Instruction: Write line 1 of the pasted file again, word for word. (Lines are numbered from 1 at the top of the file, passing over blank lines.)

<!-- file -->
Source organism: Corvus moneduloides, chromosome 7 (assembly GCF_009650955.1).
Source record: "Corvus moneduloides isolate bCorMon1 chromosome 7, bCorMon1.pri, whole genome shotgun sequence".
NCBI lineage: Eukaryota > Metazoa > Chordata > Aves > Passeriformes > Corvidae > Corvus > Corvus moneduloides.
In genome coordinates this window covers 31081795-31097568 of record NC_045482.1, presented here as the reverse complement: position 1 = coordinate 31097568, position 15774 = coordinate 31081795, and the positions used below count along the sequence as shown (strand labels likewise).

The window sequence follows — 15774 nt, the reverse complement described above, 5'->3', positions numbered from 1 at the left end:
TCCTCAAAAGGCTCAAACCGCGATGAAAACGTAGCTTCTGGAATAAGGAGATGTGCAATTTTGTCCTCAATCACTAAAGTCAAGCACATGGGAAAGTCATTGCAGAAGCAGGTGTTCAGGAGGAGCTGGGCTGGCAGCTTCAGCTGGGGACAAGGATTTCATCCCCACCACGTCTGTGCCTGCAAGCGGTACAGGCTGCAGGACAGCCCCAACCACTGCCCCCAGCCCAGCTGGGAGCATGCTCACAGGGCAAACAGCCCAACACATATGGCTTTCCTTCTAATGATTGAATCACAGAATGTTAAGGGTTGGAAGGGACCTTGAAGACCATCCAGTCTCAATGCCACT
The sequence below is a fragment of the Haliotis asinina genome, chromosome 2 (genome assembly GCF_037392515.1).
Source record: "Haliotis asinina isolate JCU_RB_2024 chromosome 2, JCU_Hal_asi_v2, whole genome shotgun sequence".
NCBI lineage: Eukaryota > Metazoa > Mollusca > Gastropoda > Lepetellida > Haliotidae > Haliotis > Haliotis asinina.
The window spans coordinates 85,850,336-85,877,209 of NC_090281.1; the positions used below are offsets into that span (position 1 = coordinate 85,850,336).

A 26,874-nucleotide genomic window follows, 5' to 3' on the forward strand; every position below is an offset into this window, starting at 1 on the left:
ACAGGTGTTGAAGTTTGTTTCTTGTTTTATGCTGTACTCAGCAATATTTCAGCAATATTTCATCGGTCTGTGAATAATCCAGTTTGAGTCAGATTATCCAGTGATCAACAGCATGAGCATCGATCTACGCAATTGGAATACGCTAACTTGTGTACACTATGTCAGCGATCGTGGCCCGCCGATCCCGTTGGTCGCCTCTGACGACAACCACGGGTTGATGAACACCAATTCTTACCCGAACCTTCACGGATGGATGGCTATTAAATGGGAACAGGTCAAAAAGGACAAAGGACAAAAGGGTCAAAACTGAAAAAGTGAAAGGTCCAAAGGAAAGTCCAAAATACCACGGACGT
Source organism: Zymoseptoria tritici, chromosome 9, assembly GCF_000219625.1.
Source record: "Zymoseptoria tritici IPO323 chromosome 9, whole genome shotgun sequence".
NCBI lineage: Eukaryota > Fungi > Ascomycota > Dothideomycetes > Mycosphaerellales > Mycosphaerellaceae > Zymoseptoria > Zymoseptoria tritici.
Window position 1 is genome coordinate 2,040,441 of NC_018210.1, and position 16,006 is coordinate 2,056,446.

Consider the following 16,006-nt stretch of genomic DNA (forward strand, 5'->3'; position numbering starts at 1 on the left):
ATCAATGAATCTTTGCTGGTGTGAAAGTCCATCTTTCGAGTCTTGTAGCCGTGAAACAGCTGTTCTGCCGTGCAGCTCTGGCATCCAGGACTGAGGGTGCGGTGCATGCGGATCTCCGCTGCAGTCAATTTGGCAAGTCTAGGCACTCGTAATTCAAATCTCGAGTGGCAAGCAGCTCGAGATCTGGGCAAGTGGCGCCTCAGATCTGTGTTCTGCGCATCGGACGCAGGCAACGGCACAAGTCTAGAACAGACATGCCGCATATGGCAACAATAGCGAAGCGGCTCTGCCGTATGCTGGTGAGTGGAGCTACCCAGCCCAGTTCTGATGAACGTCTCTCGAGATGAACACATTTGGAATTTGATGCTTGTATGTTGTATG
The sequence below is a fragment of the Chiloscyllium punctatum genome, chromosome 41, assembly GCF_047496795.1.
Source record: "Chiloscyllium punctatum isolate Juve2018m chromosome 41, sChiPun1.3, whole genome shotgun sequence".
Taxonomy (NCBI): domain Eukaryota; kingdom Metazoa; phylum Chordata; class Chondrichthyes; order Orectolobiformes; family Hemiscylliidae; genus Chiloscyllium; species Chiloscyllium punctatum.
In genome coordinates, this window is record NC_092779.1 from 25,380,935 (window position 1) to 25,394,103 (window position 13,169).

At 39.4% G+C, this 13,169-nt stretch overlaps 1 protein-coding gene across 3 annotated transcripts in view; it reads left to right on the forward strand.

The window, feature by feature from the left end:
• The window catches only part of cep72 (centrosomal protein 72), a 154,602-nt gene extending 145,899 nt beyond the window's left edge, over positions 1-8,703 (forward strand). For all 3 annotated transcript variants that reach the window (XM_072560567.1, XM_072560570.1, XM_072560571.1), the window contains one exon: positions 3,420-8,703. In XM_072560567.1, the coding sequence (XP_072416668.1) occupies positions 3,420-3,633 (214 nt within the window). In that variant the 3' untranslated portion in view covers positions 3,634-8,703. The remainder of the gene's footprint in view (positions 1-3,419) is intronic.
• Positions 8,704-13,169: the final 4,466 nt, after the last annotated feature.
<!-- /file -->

Source organism: Corvus moneduloides, chromosome 7 (assembly GCF_009650955.1).